Historical revisionism is a term used for the reinterpretations of facts and narratives based on new evidence and sources. It took on some negative meaning when revisionists began spinning history in some new direction, pursuing an agenda to cast a different light on some subject, or outright create false histories. While revisionism is an inherent part of historiography, since “good” historians try to avoid bias, the negationist point of view is an extreme case of revisionism where facts are chosen to be presented while withholding others expressly to support a new narrative. Revisionist history can be useful in the academic world as well as the socio-political realm, but revisionism doesn’t always have to underscore something nefarious. But just as well, revisionism can be a blow to an expert historian’s ego when he or she is suddenly proved wrong.
Things that can affect change in historiography can come from many sources; access to new data, scientific developments, nationalist pride, culture and ideology. These ever-changing academic disciplines contribute to a greater wealth of knowledge in academia; new developments create a basis for rewriting the known and accepted narrative. The problem comes when that new information diverts so drastically that the majority begins to refute it, sometimes to the point of completely ignoring the evidence. Of course, when the “new development” is entirely fabricated, it is up to historians to use their professional discretion to establish truth.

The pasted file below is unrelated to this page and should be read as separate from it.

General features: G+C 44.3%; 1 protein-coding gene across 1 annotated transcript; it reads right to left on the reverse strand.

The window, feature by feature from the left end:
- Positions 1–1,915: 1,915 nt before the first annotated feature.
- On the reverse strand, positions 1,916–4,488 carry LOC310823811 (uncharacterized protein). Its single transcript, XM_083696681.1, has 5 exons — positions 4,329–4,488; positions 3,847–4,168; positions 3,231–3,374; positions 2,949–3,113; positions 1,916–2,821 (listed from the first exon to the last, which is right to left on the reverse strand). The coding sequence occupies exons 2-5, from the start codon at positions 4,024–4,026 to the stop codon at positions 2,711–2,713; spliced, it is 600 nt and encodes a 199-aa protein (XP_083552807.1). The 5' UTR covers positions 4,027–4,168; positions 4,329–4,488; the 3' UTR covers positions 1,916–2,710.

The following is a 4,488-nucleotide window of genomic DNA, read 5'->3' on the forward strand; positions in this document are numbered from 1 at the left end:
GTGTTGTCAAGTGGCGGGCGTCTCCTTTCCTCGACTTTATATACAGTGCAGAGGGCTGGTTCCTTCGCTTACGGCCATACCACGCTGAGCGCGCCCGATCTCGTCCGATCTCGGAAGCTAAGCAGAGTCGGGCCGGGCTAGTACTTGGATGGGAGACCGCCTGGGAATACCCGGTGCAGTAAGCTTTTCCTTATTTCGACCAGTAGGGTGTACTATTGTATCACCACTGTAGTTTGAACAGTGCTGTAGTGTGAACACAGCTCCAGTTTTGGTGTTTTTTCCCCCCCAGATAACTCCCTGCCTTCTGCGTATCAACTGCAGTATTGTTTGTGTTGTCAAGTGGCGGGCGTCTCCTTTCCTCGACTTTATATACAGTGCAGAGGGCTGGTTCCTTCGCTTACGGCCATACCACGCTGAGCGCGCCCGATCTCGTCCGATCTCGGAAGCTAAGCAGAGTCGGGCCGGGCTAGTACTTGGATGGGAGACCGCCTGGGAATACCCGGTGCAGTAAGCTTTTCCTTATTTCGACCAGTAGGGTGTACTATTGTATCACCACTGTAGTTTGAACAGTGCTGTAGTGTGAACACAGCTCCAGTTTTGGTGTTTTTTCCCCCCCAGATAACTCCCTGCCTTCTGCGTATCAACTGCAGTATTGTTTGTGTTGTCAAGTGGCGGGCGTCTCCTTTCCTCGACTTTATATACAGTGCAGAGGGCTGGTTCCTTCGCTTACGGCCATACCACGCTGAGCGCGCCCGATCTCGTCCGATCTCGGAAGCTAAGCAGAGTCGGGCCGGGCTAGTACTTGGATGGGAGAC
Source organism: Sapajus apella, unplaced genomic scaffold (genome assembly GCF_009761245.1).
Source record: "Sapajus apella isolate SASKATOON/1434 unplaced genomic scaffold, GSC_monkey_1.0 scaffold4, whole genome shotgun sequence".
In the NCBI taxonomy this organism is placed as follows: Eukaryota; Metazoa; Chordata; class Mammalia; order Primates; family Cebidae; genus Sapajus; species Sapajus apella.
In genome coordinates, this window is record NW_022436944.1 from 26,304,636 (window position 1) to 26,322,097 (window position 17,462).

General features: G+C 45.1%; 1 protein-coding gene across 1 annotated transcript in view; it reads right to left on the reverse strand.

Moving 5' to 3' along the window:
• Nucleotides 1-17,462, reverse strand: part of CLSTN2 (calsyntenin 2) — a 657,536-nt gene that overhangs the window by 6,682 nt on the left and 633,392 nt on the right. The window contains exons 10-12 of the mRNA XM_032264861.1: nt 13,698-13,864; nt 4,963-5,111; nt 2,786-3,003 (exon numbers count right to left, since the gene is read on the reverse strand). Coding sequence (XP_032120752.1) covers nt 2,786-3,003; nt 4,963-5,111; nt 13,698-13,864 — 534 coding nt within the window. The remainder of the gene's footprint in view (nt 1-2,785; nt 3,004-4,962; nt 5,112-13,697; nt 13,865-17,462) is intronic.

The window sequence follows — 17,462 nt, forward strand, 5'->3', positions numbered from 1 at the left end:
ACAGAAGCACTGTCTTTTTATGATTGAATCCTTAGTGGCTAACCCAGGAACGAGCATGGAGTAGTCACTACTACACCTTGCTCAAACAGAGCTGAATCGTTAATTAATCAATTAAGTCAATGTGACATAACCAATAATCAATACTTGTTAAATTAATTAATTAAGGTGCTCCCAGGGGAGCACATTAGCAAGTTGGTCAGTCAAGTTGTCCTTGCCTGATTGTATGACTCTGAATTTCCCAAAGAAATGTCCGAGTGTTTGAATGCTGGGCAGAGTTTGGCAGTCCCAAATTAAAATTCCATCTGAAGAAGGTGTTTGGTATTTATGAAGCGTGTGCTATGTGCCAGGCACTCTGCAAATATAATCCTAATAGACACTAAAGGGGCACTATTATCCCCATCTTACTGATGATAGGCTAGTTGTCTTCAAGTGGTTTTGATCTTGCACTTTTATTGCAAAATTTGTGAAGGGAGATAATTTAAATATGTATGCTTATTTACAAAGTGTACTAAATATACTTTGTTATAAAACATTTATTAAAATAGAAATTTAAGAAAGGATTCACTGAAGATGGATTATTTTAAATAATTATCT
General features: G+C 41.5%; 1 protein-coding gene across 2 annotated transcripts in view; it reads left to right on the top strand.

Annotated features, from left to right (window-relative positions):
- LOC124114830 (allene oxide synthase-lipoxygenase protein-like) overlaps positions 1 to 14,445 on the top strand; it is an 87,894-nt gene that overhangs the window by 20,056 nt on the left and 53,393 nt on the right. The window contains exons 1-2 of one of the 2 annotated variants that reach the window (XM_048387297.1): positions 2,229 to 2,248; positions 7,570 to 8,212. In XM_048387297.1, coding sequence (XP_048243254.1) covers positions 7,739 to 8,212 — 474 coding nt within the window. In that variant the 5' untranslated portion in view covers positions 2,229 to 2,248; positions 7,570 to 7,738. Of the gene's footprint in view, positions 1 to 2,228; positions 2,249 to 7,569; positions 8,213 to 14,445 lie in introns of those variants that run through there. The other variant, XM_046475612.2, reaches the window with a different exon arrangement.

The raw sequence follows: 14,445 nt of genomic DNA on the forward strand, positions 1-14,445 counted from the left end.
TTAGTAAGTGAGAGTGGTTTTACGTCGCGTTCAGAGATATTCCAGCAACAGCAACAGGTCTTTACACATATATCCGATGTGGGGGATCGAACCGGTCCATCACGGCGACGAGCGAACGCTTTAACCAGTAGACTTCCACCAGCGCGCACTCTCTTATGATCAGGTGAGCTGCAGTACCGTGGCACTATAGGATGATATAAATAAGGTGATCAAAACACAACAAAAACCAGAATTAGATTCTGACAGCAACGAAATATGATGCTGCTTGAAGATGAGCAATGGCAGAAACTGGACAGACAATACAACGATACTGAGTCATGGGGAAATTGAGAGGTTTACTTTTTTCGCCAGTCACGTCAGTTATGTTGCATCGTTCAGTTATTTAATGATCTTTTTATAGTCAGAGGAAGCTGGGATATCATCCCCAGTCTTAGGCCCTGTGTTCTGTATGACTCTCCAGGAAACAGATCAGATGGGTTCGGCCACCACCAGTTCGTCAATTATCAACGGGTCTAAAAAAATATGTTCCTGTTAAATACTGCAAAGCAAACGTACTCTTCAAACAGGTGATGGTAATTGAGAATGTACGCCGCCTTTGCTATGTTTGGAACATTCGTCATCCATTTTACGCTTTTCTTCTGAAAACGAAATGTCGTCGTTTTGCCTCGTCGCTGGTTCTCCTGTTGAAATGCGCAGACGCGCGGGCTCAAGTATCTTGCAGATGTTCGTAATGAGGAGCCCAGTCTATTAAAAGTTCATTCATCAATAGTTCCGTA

Again, truth becomes an important theme in historiography as I’ve attempted to point out in the Objectivity post. Some truths can be very hard to take, such as Gar Alperovitz’s The Dicision to Use the Atomic Bomb, where the evidence tends to point at the motives of historical figures; importantly, though, “truth” is relative term and it should be noted, here, that the interpretation of sources can be construed in different ways by different people. Sometimes these reinterpretations can reveal something important in the psyche of the population, culture, or society or it may shed new light on an old problem in science and technology.